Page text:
Presented by Matt Callison
A Brief Background:
Joseph Heller has secured his place in the American literary tradition through his adept usage of both satire and humor to voice the terrors and absurdities of war. The indignant mistrust of bureaucracy and government expressed in his satire represents the changes occurring in American society during an era in which many became disillusioned with institutions of authority because of controversial events like the Vietnam Conflict. The deep-rooted suspicion that characterizes Catch-22 (1961), his first and most popular novel, pushes the idea that in post-modern society there is no true order or system behind the organized structures of authority.
Joseph Heller, born to Russian immigrant parents on May 1, 1923, spent his childhood in Coney Island, New York, raised in a secular household. His father died when he was only five years old and his mother cared more about social issues than religious matters. In 1942, Heller joined the US Army Air Corps as a bombardier stationed on the Mediterranean island of Corsica, during which he earned the Air Medal and rank of lieutenant for his 70+ combat missions. One of his most dangerous missions, the 73rd over Avignon, was included in Catch 22 in the description of Snowden’s death. After the end of World War II, he continued living in New York, marrying Shirley Held and attending New York University where he earned his B.A. One year later, he received his M.A. degree from Columbia University in 1949. Following a short, unsatisfying stint as a professor, the life-long New Yorker then spent most of the 1950’s writing advertising copy for magazines like Time,Look, and McCall’s. This corporate experience would later influence his works surrounding life in the modern commercial world, like Something Happened (1974) and others.
His most famous piece is Catch 22, which has sold over 10 million copies. The novel’s title has even been accepted into both Webster’s and Oxford English dictionaries because of its prominent use in popular society as a catchphrase used to describe a paradox enforced by a bureaucracy to entrap the individual by denying the only possible solution to a problem. Heller draws from his experience with war to craft a narrative that documents the experiences of Yossarian and his fellow enlisted men and the mistrust of authority that they develop as a reaction to the absurd horrors on Pianosa. Catch 22 did not receive much critical praise at the time of its publishing, and its sales were modest, but it quickly became one of the favorite texts of the rapidly growing counterculture that came to define the turbulent American 1960’s. Today, the novel is considered a classic by most for the way in which it’s satirical critique upended most American’s conventions of war and the war novel, laying the groundwork for the antiwar protest of the Vietnam Conflict that would follow.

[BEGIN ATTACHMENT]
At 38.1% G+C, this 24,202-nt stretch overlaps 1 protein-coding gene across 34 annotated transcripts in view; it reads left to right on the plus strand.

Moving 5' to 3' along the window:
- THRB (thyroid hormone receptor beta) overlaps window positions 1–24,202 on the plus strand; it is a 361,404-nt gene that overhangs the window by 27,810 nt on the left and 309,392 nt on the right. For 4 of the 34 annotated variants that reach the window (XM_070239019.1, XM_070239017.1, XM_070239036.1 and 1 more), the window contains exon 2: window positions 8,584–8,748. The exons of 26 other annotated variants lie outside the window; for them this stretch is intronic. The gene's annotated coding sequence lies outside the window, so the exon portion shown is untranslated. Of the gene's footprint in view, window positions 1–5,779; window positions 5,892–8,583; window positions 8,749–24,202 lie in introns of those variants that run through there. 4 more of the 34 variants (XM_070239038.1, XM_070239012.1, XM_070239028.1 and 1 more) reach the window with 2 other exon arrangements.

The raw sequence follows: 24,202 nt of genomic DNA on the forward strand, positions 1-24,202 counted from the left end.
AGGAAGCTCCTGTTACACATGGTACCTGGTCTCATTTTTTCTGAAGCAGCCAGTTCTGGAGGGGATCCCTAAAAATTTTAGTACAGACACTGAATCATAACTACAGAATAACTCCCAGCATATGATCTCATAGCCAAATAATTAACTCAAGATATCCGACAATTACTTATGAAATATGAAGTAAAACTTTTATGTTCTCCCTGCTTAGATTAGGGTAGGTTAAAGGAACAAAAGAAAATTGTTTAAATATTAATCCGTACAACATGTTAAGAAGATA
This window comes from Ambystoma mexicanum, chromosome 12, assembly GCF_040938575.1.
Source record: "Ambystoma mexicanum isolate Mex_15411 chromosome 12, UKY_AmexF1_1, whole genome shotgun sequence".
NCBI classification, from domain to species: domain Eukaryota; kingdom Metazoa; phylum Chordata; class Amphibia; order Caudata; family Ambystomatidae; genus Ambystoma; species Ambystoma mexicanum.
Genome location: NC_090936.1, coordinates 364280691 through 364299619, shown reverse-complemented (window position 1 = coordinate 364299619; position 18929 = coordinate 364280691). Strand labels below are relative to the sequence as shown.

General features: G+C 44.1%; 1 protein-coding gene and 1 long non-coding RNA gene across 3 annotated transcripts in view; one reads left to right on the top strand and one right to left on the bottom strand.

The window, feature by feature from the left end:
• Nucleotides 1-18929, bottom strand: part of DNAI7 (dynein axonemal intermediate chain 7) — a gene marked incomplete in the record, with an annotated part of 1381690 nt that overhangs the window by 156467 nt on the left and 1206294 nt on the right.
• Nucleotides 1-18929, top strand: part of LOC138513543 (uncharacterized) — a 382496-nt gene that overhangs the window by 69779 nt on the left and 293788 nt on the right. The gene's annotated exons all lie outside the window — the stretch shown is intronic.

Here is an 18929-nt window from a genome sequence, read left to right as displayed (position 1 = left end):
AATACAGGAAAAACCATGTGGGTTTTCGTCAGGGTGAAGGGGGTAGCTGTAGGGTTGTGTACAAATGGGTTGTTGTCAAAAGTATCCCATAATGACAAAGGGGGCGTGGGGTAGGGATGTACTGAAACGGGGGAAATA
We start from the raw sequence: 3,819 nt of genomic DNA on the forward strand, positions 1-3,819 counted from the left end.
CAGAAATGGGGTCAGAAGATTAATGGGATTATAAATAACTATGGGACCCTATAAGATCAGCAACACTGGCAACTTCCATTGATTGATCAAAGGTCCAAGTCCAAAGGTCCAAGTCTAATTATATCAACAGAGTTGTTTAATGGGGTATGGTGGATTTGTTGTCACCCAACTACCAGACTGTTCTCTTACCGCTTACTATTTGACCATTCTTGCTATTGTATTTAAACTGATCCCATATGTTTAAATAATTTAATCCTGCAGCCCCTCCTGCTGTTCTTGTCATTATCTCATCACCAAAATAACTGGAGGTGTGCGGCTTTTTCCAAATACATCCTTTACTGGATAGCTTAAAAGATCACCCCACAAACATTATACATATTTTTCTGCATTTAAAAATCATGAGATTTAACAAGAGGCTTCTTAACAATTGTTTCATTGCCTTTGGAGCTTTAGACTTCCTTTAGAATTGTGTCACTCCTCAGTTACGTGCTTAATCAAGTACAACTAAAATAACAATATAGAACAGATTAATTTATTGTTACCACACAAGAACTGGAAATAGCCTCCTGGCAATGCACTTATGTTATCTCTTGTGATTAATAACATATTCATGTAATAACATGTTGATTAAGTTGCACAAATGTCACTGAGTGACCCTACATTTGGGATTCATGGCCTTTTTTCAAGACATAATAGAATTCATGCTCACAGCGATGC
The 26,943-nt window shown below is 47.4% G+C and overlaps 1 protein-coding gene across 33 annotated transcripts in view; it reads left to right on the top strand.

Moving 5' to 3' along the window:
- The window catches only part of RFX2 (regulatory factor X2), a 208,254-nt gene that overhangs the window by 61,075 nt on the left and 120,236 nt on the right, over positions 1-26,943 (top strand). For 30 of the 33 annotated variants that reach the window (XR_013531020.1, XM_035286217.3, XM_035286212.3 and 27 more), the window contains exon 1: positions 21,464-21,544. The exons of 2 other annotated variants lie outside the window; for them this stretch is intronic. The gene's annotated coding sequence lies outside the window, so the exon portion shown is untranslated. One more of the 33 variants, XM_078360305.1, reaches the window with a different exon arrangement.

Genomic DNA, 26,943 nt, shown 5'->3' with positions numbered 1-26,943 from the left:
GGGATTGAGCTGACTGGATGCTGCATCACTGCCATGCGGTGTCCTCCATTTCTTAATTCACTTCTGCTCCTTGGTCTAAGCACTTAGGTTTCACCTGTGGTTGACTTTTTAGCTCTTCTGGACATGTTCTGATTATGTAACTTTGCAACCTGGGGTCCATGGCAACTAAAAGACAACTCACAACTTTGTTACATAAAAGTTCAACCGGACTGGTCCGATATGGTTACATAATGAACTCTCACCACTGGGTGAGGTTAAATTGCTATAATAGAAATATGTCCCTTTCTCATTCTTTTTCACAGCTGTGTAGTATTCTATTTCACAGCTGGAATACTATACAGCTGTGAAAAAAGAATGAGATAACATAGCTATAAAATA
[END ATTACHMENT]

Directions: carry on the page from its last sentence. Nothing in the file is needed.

Though he later went on to publish numerous other novels, short stories, and even plays, Heller was never able to garner the same critical praise and widespread recognition reached by the anti-war masterpiece that sparked his career as an author. Heller gained his place in the canon of the American war novel through the way in which his work questions the formal foundations of the genre set in place by those like Hemingway, Jones, and others in the first half of the 20th century by still presenting classical elements but with a post-modern, and often humorous, twist. For instance, Heller satirizes the journey across the lake to freedom in A Farewell to Arms (1929) with Orr’s rowboat escape to Sweden. Heller’s characterization of Milo and his back-door business interests set a precedent for viewing the war as a smoke screen intended to hide the pursuit economic interests that acts as a key motivating factor behind the military bureaucracy, often taking priority over the organization’s care for the safety of civilians or even their own enlisted men. Milo and the other superior officers on the island discard morals and values for their own brand of personal gain, which provides a post-modern element to the narrative. The process of systematic dehumanization of the individual by the institutions of power became a prevalent theme in an increasingly disillusioned post-modern society, giving Heller’s work a cultural significance that has assured his position as one of the most influential literary figures to emerge from World War II.